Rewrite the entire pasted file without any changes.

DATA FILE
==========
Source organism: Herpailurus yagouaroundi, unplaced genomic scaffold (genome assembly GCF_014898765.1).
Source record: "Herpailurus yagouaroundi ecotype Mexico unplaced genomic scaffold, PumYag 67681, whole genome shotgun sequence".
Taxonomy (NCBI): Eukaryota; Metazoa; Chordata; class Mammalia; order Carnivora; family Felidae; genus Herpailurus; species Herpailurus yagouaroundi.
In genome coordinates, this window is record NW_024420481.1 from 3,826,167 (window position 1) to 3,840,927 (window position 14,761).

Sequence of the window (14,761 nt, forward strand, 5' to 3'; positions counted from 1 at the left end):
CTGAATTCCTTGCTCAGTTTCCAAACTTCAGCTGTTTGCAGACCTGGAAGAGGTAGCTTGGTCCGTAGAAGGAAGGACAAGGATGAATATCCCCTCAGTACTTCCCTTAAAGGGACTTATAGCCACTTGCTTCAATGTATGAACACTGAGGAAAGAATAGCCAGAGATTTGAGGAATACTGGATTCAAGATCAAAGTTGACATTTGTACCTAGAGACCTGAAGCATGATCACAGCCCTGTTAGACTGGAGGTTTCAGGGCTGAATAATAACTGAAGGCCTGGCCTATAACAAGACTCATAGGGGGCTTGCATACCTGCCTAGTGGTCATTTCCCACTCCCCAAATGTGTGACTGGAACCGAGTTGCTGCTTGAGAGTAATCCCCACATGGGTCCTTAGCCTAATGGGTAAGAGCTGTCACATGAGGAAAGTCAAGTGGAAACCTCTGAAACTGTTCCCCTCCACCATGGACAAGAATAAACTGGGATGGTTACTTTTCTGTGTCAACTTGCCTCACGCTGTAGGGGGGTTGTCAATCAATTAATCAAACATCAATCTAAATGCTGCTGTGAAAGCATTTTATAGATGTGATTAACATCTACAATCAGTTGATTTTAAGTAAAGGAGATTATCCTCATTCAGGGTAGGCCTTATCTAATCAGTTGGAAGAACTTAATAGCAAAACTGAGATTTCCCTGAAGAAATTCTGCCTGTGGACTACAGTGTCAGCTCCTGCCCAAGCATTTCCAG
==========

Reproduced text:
Source organism: Herpailurus yagouaroundi, unplaced genomic scaffold (genome assembly GCF_014898765.1).
Source record: "Herpailurus yagouaroundi ecotype Mexico unplaced genomic scaffold, PumYag 67681, whole genome shotgun sequence".
Taxonomy (NCBI): Eukaryota; Metazoa; Chordata; class Mammalia; order Carnivora; family Felidae; genus Herpailurus; species Herpailurus yagouaroundi.
In genome coordinates, this window is record NW_024420481.1 from 3,826,167 (window position 1) to 3,840,927 (window position 14,761).

Sequence of the window (14,761 nt, forward strand, 5' to 3'; positions counted from 1 at the left end):
CTGAATTCCTTGCTCAGTTTCCAAACTTCAGCTGTTTGCAGACCTGGAAGAGGTAGCTTGGTCCGTAGAAGGAAGGACAAGGATGAATATCCCCTCAGTACTTCCCTTAAAGGGACTTATAGCCACTTGCTTCAATGTATGAACACTGAGGAAAGAATAGCCAGAGATTTGAGGAATACTGGATTCAAGATCAAAGTTGACATTTGTACCTAGAGACCTGAAGCATGATCACAGCCCTGTTAGACTGGAGGTTTCAGGGCTGAATAATAACTGAAGGCCTGGCCTATAACAAGACTCATAGGGGGCTTGCATACCTGCCTAGTGGTCATTTCCCACTCCCCAAATGTGTGACTGGAACCGAGTTGCTGCTTGAGAGTAATCCCCACATGGGTCCTTAGCCTAATGGGTAAGAGCTGTCACATGAGGAAAGTCAAGTGGAAACCTCTGAAACTGTTCCCCTCCACCATGGACAAGAATAAACTGGGATGGTTACTTTTCTGTGTCAACTTGCCTCACGCTGTAGGGGGGTTGTCAATCAATTAATCAAACATCAATCTAAATGCTGCTGTGAAAGCATTTTATAGATGTGATTAACATCTACAATCAGTTGATTTTAAGTAAAGGAGATTATCCTCATTCAGGGTAGGCCTTATCTAATCAGTTGGAAGAACTTAATAGCAAAACTGAGATTTCCCTGAAGAAATTCTGCCTGTGGACTACAGTGTCAGCTCCTGCCCAAGCATTTCCAG